USDA marking Veterans Day with push for vets to seek ag careers
By Daniel Enoch
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WASHINGTON, Nov. 10, 2016 - USDA is marking Veterans Day, Nov. 11, by honoring its employees who have served in the armed forces and by inviting service members to seek a career in agriculture once they hang up their uniforms.
“It doesn't matter whether or not they have experience in agriculture,” Karen Comfort, deputy associate administrator with USDA's Agricultural Marketing Service, said in a blog post this week. “If they are passionate about making a career in agriculture, we want to help them achieve their goal.”
For example, Comfort pointed to the department's Agricultural Commodity Grader Apprenticeship initiative, a year-long pilot program that provides technical training to produce the next generation of USDA commodity graders.
Comfort said half of the participants in the program came from careers that were far removed from agriculture. One participant, Charles Horton is a retired Air Force master sergeant who served as an aircraft machinist and welder for 24 years. Another, Paul Derdzinksi, was an Army ammunition specialist who served in Iraq and Afghanistan.
In the blog post, Comfort noted that USDA employs more than 11,000 veterans and since 2009 has provided more than $505 million in direct farm loans to more than 7,400 veterans to start, maintain or grow their farming operations. USDA has service centers across the country where veterans can find out about farming and other USDA programs and services.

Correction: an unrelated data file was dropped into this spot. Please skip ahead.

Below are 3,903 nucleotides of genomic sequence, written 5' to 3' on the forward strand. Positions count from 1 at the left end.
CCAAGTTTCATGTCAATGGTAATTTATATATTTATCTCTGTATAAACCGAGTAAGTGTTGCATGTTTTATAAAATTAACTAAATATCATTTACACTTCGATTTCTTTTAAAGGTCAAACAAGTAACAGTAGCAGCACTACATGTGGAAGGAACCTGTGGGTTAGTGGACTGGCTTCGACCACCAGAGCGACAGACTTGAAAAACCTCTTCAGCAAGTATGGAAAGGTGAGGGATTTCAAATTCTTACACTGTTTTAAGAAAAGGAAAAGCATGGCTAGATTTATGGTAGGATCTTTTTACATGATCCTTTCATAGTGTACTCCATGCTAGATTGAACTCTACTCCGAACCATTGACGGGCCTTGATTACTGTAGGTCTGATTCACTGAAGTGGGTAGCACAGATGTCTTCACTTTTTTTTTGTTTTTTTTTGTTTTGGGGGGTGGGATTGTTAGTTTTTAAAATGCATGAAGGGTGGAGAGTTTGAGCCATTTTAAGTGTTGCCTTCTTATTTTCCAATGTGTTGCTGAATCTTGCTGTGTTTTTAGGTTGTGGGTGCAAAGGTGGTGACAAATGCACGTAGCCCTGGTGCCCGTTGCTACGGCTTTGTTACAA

Just in the Agricultural Marketing Service, there are more than 300 employees who have served in the Navy, Army, Marine Corps, Air Force or Coast Guard, or who are serving in a military reserve component. Out of 617 new hires in AMS in fiscal year 2016, more than 12 percent (74) are veterans.
USDA also works with federal partners like the Department of Labor, Department of Veterans Affairs and Department of Defense to inform service members about the variety of loans, grants, training and technical assistance for veterans who are interested in agriculture. Relationships with organizations like the Farmer-Veteran Coalition and Hiring Our Heroes opens the agriculture industry and the thousands of high-skilled jobs to veterans, Comfort said.
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